THE man behind the Salamanca silos redevelopment has some advice for Launceston entrepreneur Errol Stewart.
Silos are "a real work of art".
Mr Stewart has proposed an 11-storey hotel with restaurants, bars and a conference space in the old grain silos built in the late 1950s at Invermay.
Hobart developer Geoff Harper carried out a similar project on the Salamanca waterfront 10 years ago with the difference being he converted the silos in to apartments.
"I think (the Launceston silos) are smaller in diameter, which was the thing that turned us off making them in to residential, but they will make great hotel units," Mr Harper said this week.
"There's so much you can do with them."
Mr Harper said the most trying aspect of the Salamanca project was convincing people the silos would be big enough to live in.
"People looked at them and thought they were going to be really small and pokey," he said.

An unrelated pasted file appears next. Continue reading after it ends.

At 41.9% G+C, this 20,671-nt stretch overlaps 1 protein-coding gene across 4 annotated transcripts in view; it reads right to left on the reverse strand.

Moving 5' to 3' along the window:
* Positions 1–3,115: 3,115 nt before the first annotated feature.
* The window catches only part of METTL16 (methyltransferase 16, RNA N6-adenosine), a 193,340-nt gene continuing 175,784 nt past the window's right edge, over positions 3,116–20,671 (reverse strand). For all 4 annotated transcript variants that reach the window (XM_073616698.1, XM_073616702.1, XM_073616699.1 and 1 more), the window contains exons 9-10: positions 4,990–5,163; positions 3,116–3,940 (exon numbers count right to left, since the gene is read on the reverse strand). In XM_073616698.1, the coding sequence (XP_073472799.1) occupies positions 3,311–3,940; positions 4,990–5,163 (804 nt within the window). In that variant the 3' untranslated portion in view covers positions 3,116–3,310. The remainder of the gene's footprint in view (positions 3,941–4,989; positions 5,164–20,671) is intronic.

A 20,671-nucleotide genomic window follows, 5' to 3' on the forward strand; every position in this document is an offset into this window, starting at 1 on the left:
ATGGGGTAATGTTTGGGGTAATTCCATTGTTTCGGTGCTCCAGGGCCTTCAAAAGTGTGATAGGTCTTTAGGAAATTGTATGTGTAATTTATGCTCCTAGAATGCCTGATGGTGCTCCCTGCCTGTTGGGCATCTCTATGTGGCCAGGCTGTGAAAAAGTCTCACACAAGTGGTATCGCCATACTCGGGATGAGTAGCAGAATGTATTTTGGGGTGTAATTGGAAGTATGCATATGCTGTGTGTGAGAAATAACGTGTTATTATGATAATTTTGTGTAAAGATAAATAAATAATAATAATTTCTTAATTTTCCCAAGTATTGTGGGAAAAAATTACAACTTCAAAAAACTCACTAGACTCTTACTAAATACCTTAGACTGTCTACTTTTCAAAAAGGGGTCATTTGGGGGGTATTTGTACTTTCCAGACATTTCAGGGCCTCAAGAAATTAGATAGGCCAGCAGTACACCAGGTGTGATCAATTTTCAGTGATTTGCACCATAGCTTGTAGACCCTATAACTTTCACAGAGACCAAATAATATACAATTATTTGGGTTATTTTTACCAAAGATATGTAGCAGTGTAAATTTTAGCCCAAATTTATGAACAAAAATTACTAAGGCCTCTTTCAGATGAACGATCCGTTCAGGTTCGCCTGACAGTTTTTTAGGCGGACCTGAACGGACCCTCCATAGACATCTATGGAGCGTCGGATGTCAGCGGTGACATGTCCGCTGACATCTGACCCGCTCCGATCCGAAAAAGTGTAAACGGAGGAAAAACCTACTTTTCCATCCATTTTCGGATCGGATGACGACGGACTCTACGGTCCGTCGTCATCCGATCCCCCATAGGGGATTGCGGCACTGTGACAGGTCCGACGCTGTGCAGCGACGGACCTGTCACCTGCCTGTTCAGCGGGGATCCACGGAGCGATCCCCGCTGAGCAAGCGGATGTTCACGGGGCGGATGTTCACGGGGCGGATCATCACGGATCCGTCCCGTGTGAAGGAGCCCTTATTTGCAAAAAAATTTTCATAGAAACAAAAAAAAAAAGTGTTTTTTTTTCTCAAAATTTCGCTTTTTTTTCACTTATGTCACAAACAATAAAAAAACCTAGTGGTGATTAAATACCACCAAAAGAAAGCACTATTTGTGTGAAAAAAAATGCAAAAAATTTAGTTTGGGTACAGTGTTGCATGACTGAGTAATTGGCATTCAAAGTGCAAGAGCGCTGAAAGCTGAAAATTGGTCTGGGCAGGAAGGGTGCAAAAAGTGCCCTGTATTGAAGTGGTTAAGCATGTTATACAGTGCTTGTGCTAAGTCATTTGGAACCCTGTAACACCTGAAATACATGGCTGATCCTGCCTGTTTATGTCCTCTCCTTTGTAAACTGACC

To change their opinions he drew their diameter on the road in front of the silos.
"You have to actually extend people's thoughts, they have to be able to walk in and say, `I don't have that at home,"' he said.
Another challenge was working with the silos' curves.
"Your bedheads are straight your kitchen benches need to be straight you can't bend a kitchen cupboard and have a drawer in it."
He wished Mr Stewart's proposal well saying the Hobart silos would be "a landmark forever".
"In today's society why should you take a 1000 tonnes of concrete up to the tip and just dump it," he said.